Building Papua New GuineaThe PICSA Group has been a concrete fixture in Papua New Guinea’s construction sector for over 50 years. Executive Director Partha Sarathy talks expansion, diversification, and supporting the local community   Writer: Phoebe Harper  |  Project Manager: Ryan Gray  Construction in Papua New Guinea is on the rise.  Located in the eastern part of the world’s second largest island, Papua New Guinea (PNG) is a land rich with natural resources. This diverse landscape has an active geological history that provides plentiful raw materials, aiding the country’s dominant mineral exports. PNG’s construction sector is intrinsically linked to the islands’ extractive industries, which accounted for approximately 28 percent of GDP in 2019 and as such represents a significant contribution to the country’s economy.  The construction sector itself enjoyed a peak in 2012, when construction activity accounted for 0.9 percent of real GDP growth – a boom that was heavily influenced by the country’s flagship liquefied natural gas (LNG) project.  The sector has historically faced significant challenges, including project delays resulting from a heavy reliance on imported materials and foreign exchange (forex) shortages.  Construction activity in PNG has also been hampered by the limited availability of land for development and insufficient human capital. For Partha Sarathy, Executive Director at the PICSA Group, navigating challenges and overcoming hurdles are all part of the job. “It’s the challenge that brings the best in people,” Sarathy comments, in reference to the difficult trading environment that the sector faces within the complicated context of PNG’s economy. “PNG’s economy is highly resource dependent, which makes it more cyclical than other comparable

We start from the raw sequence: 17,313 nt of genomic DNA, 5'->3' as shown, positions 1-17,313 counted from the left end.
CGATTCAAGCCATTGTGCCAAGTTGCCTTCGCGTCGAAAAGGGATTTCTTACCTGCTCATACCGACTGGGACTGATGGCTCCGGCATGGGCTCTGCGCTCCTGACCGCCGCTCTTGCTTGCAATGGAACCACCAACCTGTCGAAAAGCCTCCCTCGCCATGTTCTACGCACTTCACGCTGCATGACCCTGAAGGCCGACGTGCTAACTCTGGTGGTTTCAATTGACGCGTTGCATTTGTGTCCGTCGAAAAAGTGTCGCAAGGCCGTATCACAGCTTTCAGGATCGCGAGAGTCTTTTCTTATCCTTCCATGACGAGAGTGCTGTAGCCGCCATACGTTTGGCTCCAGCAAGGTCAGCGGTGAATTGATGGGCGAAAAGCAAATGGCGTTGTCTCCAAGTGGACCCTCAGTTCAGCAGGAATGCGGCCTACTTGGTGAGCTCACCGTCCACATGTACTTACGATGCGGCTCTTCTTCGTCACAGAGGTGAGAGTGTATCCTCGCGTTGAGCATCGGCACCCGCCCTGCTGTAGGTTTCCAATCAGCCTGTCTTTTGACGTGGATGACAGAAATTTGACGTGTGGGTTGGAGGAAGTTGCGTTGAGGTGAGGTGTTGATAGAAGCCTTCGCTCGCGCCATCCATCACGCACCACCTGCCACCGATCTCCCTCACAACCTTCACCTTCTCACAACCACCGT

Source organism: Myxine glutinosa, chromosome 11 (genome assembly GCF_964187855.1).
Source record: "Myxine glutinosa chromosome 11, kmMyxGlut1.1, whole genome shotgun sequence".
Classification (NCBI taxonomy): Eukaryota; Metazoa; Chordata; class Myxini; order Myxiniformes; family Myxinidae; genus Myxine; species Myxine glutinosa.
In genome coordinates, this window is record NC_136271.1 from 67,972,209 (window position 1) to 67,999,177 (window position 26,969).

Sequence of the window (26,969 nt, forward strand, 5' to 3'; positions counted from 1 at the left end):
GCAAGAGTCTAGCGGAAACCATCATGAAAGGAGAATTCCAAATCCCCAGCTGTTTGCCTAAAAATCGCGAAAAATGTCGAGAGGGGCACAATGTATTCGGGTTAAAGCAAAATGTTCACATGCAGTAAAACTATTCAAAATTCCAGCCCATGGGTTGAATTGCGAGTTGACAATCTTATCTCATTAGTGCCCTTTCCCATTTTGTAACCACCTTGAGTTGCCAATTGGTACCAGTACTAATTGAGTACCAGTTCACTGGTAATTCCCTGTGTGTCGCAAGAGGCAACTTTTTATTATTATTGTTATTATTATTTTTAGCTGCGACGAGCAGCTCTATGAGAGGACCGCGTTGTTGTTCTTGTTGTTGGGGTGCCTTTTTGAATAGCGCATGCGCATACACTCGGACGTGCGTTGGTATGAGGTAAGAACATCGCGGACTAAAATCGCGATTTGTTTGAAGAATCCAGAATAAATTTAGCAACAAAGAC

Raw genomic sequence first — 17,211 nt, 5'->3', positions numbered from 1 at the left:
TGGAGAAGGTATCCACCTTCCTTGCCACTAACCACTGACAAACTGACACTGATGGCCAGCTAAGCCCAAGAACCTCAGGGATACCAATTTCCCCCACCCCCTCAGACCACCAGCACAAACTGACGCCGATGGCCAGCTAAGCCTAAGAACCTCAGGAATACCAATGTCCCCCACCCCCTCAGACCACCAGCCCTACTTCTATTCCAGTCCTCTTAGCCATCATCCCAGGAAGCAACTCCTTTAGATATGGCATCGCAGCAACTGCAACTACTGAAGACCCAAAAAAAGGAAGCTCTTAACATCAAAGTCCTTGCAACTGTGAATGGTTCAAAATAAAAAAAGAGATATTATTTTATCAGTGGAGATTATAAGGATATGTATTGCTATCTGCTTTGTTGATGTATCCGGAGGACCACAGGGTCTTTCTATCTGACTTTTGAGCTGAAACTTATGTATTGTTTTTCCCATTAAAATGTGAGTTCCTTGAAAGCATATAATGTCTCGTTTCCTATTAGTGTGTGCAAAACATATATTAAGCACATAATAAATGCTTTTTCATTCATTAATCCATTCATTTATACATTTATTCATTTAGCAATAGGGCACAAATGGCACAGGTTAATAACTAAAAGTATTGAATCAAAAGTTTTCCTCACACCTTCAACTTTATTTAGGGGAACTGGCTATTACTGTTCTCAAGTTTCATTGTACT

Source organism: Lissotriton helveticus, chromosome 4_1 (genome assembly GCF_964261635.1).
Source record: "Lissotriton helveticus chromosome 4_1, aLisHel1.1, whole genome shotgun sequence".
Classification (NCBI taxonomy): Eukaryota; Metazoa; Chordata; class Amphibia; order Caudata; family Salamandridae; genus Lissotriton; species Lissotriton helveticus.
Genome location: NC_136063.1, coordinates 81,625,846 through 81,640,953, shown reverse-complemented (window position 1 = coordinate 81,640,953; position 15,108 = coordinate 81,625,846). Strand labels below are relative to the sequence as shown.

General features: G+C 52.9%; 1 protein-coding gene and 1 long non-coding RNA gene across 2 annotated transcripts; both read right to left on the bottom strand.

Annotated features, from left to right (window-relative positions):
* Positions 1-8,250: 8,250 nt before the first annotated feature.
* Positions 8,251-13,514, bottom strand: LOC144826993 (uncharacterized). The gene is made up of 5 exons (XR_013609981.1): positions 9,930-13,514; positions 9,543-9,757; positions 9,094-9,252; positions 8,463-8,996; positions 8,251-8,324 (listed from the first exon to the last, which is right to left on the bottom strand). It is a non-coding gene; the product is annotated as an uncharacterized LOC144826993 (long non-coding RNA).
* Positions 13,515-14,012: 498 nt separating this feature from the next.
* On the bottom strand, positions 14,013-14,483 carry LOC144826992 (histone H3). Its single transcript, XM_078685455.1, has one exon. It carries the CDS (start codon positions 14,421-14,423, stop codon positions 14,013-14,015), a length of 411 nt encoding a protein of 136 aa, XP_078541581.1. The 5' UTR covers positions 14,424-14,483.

Staff Writer By Staff Writer

NRY Architects